Advanced Composites Group Ltd. (ACG, Heanor, U.K.), part of the Composites Division of Umeco plc, announced on Sept. 29 that it will play a major role in two research and development projects into turbine generators that could have significant impacts on energy efficiency and CO2 emissions. The projects are worth more than £2 million/$3.6 million.
The first project focuses on improving processes used to manufacture components for tidal turbine generators and improving overall operating efficiencies; the second project is to develop composite materials for power generating gas turbine applications.
As the Lead Partner in a project examining "New Materials and Methods for Energy Efficient Tidal Turbines" (NEW-MMEETT), ACG and its partners will investigate optimizing energy efficiency and return on investment. This will be achieved through the development of new carbon and glass fiber-reinforced resin systems optimized to counter fatigue effects, which will then allow for reductions in the design allowables and, with the application of state-of-the-art aerospace technologies, to the design of more efficient tidal turbines. Aviation Enterprises Ltd., Materials Engineering Research Laboratory Ltd. and the University of Bristol, all prominent industrial leaders in their own right, are partnering with ACG in this venture.
The second project, which will be led by Rolls-Royce plc, with ACG, Swansea University and the University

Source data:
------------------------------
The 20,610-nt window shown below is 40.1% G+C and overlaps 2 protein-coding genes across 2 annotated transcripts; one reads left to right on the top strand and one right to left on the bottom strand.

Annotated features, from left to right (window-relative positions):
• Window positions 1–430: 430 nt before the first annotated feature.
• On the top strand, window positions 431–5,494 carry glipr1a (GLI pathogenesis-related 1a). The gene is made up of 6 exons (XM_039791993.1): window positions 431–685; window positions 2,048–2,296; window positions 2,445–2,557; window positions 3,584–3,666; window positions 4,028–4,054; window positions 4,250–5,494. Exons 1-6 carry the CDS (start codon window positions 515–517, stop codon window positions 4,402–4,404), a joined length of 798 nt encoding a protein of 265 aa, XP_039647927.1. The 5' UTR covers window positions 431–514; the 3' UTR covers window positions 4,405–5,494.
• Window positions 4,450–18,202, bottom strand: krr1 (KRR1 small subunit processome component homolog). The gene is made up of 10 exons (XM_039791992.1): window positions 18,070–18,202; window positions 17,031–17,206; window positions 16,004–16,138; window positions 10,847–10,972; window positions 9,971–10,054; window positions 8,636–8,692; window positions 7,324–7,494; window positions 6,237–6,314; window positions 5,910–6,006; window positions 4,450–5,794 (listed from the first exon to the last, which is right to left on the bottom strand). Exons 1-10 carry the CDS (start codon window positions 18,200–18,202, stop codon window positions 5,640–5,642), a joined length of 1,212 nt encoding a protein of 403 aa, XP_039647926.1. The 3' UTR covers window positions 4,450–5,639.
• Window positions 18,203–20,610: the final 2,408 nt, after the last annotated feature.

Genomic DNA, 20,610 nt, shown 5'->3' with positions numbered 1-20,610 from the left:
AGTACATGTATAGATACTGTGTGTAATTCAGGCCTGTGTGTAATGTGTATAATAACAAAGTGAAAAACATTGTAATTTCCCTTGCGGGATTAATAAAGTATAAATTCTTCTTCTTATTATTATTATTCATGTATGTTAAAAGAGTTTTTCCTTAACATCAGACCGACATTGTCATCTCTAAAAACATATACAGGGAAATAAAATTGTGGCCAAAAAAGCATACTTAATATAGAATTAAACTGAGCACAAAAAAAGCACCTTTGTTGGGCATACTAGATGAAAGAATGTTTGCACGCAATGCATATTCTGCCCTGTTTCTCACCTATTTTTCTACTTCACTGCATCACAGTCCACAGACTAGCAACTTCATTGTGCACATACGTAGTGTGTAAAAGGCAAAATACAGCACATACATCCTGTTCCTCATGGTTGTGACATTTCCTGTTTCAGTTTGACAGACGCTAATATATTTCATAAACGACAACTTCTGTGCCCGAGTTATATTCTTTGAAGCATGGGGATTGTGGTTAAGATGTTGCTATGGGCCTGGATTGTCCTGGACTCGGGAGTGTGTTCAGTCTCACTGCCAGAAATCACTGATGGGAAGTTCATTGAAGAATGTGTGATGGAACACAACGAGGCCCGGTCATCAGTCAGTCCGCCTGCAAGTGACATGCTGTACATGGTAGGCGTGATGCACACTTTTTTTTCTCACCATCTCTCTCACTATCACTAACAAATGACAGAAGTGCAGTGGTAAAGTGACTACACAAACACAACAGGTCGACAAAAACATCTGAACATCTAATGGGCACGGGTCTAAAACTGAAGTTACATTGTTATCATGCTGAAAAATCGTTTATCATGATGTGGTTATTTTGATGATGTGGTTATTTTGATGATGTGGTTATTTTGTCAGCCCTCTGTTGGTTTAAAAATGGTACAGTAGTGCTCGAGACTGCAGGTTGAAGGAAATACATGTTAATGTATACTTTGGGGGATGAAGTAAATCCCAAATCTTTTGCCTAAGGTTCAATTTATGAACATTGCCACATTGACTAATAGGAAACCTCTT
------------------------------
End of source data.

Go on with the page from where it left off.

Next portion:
of Birmingham as joint partners, will focus on the research and development of ‘Advanced Ceramic Matrix Composites for Energy Generating Gas Turbine Applications.’ The project will develop a high-temperature oxide/oxide-ceramic matrix composite for use in power generating gas turbine applications. This will provide a step change in temperature capability, thereby enabling higher operating temperatures, improving engine efficiency and reducing CO2 emissions.
ACG’s projects are two out of a total of 16 that are to receive investment of more than £10 million/$18 million from the Technology Strategy Board and Engineering and the Physical Sciences Research Council (EPSRC), while the estimated total of all the projects currently in planning in the UK is in excess of £20 million/$36 million.